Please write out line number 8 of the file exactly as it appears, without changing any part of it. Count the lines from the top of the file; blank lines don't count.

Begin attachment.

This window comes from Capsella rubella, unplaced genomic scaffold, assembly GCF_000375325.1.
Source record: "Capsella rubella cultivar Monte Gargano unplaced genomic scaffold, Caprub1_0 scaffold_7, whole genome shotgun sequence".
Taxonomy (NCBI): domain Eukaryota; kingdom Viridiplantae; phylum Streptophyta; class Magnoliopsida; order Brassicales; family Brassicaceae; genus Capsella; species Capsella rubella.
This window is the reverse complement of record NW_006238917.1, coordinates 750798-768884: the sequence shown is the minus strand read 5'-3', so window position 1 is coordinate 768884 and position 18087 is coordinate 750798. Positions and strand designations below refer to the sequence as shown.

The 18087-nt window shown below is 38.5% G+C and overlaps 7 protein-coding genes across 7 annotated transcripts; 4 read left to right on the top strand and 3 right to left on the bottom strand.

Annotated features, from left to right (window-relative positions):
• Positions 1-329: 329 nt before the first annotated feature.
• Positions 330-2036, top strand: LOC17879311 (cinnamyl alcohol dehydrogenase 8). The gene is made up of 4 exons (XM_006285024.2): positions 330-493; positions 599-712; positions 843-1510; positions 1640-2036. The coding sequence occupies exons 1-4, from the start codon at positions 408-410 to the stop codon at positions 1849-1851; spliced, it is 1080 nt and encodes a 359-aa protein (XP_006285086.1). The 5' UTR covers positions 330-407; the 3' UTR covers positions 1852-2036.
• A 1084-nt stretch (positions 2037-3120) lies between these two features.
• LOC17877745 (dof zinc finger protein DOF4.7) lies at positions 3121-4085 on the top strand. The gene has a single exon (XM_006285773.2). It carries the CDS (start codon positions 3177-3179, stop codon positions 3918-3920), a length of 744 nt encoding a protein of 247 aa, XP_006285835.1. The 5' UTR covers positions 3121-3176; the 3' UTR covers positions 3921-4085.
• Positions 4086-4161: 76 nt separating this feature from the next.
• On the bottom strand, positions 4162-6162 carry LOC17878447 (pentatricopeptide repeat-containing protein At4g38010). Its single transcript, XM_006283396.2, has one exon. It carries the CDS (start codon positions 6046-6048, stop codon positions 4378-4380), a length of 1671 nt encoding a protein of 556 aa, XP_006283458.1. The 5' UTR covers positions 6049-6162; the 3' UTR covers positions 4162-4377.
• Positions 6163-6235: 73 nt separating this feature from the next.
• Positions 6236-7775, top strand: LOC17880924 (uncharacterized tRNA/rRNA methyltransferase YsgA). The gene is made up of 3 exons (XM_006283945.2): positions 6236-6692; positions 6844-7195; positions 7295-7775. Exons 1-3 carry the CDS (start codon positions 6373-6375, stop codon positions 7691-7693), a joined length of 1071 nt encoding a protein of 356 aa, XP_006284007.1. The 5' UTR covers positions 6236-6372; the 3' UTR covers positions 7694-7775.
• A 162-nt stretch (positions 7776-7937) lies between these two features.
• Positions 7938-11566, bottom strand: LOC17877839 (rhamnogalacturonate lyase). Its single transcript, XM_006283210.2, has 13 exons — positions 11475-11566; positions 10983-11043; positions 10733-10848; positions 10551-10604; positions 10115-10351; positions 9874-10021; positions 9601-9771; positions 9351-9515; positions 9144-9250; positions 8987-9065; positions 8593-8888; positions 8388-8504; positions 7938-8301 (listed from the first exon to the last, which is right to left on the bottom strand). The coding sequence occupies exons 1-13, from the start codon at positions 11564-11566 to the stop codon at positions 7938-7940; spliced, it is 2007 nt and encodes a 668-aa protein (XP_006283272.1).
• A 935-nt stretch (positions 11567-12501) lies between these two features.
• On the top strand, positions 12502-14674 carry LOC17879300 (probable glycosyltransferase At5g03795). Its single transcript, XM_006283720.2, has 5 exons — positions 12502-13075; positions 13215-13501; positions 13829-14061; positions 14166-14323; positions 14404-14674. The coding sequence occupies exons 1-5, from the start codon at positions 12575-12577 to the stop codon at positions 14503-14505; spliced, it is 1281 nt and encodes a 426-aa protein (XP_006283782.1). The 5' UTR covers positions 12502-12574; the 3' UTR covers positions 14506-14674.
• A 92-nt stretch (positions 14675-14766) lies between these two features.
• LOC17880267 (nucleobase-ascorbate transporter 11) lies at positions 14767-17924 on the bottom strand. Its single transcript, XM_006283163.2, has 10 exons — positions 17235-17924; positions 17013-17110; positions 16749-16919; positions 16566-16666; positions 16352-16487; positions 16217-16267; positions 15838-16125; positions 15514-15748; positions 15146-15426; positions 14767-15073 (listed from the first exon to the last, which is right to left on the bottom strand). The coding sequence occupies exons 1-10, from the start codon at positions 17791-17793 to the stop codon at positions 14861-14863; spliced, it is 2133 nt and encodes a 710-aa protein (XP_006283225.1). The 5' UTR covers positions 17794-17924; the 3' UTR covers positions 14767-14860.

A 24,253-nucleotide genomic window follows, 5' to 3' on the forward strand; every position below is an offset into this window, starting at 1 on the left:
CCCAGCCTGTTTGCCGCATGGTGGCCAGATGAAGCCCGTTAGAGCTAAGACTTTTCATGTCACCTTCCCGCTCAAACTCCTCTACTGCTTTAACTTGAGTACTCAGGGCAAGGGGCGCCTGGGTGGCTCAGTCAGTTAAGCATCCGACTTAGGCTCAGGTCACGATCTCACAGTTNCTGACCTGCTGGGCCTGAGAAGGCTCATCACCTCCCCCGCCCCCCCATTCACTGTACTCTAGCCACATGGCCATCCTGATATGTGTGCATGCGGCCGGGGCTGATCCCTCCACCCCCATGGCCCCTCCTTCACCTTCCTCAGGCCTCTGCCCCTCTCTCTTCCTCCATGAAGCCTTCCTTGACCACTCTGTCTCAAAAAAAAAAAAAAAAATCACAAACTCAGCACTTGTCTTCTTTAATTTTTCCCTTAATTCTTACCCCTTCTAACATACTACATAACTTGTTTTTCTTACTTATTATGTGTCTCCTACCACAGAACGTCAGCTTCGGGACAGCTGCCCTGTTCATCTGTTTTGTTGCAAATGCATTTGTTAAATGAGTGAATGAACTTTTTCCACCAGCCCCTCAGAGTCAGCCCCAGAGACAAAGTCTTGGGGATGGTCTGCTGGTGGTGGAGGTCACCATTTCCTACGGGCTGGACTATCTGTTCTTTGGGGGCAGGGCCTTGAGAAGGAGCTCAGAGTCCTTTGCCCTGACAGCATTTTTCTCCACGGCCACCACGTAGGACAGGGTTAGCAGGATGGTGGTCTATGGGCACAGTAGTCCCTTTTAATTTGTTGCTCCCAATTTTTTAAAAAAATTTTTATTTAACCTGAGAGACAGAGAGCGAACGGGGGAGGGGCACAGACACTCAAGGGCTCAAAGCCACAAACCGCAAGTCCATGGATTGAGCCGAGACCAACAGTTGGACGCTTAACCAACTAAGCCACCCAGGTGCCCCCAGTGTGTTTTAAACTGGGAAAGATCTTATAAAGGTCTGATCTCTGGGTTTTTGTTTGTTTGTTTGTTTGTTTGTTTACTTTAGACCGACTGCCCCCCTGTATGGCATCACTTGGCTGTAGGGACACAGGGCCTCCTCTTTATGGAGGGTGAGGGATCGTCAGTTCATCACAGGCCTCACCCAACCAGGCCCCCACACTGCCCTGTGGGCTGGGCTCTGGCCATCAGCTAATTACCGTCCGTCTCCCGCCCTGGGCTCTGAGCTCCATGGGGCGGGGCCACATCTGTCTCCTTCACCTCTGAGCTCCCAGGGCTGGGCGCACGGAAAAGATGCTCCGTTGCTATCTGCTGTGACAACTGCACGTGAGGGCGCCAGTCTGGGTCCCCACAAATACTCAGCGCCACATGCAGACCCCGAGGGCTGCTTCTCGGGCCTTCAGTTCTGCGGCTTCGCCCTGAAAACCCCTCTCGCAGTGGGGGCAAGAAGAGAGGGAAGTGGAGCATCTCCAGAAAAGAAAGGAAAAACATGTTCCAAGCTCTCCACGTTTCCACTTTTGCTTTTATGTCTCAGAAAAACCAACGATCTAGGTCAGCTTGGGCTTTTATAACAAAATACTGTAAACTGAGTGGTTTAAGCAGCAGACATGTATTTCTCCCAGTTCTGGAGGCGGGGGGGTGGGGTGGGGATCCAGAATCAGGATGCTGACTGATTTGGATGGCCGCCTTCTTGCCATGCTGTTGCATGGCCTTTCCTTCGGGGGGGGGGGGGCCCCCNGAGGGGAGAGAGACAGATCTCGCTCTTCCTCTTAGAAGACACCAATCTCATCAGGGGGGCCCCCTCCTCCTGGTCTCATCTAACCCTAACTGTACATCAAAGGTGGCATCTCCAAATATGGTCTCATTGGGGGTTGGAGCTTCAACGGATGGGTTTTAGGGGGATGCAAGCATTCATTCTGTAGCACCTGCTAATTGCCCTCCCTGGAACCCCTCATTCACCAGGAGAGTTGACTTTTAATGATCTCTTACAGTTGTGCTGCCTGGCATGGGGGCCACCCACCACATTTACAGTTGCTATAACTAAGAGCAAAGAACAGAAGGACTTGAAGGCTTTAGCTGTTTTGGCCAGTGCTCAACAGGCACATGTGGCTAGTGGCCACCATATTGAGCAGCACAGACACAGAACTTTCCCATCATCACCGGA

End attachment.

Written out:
• Positions 330-2036, top strand: LOC17879311 (cinnamyl alcohol dehydrogenase 8). The gene is made up of 4 exons (XM_006285024.2): positions 330-493; positions 599-712; positions 843-1510; positions 1640-2036. The coding sequence occupies exons 1-4, from the start codon at positions 408-410 to the stop codon at positions 1849-1851; spliced, it is 1080 nt and encodes a 359-aa protein (XP_006285086.1). The 5' UTR covers positions 330-407; the 3' UTR covers positions 1852-2036.